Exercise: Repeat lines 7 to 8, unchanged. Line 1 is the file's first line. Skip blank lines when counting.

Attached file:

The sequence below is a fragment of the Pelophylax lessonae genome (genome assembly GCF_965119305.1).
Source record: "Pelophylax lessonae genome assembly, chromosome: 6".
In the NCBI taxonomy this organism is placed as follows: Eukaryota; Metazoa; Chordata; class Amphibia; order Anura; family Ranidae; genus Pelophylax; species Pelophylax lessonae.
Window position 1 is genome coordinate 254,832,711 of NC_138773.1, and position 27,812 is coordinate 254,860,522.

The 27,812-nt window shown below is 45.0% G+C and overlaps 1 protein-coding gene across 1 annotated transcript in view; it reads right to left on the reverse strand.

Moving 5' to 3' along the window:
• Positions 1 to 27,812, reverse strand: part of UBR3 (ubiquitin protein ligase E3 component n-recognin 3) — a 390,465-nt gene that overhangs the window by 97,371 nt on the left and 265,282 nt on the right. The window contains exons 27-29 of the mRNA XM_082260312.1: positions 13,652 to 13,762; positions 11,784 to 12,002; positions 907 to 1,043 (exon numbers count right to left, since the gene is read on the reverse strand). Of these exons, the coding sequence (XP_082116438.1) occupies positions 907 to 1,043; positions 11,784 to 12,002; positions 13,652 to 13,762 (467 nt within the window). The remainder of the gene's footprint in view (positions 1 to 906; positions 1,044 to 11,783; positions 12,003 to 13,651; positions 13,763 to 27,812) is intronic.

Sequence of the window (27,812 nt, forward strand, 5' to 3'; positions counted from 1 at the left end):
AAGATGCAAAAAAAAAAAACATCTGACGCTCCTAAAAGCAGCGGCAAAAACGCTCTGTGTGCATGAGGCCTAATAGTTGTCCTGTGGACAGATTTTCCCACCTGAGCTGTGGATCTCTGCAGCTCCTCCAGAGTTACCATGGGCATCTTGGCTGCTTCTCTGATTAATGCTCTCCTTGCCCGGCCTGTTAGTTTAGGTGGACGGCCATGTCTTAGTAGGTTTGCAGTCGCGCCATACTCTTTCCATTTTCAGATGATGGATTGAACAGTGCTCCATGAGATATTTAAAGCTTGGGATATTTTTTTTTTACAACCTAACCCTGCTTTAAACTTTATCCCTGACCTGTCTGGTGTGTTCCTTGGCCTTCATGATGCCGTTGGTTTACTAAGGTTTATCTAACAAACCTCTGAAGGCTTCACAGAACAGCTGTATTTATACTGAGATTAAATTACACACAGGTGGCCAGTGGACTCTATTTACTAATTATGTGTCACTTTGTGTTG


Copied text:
• Positions 1 to 27,812, reverse strand: part of UBR3 (ubiquitin protein ligase E3 component n-recognin 3) — a 390,465-nt gene that overhangs the window by 97,371 nt on the left and 265,282 nt on the right. The window contains exons 27-29 of the mRNA XM_082260312.1: positions 13,652 to 13,762; positions 11,784 to 12,002; positions 907 to 1,043 (exon numbers count right to left, since the gene is read on the reverse strand). Of these exons, the coding sequence (XP_082116438.1) occupies positions 907 to 1,043; positions 11,784 to 12,002; positions 13,652 to 13,762 (467 nt within the window). The remainder of the gene's footprint in view (positions 1 to 906; positions 1,044 to 11,783; positions 12,003 to 13,651; positions 13,763 to 27,812) is intronic.

Sequence of the window (27,812 nt, forward strand, 5' to 3'; positions counted from 1 at the left end):